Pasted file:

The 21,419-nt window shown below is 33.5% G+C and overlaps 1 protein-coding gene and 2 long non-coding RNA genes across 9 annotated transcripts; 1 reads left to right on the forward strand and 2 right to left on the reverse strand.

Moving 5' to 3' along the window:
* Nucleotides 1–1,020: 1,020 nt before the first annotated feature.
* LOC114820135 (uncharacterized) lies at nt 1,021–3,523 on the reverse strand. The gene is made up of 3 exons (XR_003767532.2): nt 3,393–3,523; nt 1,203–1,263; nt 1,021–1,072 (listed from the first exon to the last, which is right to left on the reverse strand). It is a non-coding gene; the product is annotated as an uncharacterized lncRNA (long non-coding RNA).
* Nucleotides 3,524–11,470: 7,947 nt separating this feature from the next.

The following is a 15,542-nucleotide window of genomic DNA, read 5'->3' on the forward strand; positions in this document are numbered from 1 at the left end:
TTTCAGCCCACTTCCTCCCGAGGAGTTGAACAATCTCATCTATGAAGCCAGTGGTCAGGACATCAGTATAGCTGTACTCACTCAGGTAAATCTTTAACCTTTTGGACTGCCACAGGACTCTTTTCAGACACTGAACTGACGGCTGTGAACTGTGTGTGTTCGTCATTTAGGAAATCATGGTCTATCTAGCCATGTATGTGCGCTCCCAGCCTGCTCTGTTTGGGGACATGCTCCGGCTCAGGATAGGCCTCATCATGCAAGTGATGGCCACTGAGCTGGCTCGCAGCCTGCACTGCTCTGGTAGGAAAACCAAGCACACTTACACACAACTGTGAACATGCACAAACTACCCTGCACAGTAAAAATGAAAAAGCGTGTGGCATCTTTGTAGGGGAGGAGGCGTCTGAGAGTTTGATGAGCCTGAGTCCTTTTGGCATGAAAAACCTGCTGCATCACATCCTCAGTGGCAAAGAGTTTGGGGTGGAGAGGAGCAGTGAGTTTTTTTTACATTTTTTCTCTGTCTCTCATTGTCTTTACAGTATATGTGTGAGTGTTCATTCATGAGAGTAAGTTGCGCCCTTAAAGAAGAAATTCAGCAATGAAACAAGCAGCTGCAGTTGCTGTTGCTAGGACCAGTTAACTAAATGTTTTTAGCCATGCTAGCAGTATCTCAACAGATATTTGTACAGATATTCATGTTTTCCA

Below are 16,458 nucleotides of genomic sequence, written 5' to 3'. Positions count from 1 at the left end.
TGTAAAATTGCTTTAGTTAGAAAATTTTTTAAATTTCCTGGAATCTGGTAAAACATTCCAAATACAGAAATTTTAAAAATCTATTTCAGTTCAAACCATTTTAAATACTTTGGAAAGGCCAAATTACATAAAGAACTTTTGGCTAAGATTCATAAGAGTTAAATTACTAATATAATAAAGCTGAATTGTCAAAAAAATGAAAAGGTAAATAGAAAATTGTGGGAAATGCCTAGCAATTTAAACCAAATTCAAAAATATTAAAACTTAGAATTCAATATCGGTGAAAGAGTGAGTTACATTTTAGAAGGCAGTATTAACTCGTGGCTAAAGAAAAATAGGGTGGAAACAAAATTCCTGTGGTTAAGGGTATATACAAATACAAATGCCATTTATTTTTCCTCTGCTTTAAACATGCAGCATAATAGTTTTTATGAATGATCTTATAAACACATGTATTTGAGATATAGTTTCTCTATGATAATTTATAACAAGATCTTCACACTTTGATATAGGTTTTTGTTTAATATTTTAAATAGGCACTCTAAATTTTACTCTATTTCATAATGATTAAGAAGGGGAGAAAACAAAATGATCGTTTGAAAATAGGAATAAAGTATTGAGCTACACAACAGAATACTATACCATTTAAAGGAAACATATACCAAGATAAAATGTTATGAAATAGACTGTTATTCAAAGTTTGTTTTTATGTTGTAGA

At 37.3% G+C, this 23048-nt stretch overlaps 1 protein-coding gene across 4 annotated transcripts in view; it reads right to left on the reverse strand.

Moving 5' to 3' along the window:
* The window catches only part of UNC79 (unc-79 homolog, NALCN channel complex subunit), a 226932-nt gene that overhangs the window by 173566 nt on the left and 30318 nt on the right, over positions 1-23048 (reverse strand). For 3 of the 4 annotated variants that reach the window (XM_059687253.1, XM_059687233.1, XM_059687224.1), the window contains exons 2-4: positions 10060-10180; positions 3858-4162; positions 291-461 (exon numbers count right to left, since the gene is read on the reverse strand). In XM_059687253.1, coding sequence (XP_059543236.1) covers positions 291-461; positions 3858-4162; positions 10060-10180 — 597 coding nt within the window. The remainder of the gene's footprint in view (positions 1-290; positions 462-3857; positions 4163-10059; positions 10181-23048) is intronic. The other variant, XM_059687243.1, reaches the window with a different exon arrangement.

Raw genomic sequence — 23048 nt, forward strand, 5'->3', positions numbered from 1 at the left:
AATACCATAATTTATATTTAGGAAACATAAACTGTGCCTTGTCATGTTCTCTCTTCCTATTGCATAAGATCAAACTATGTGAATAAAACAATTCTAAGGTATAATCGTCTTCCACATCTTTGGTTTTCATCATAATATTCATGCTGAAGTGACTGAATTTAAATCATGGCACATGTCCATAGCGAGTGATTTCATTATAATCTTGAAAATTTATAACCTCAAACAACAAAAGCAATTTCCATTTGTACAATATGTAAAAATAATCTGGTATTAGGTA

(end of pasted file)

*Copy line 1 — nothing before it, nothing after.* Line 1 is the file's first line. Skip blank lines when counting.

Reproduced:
The 21,419-nt window shown below is 33.5% G+C and overlaps 1 protein-coding gene and 2 long non-coding RNA genes across 9 annotated transcripts; 1 reads left to right on the forward strand and 2 right to left on the reverse strand.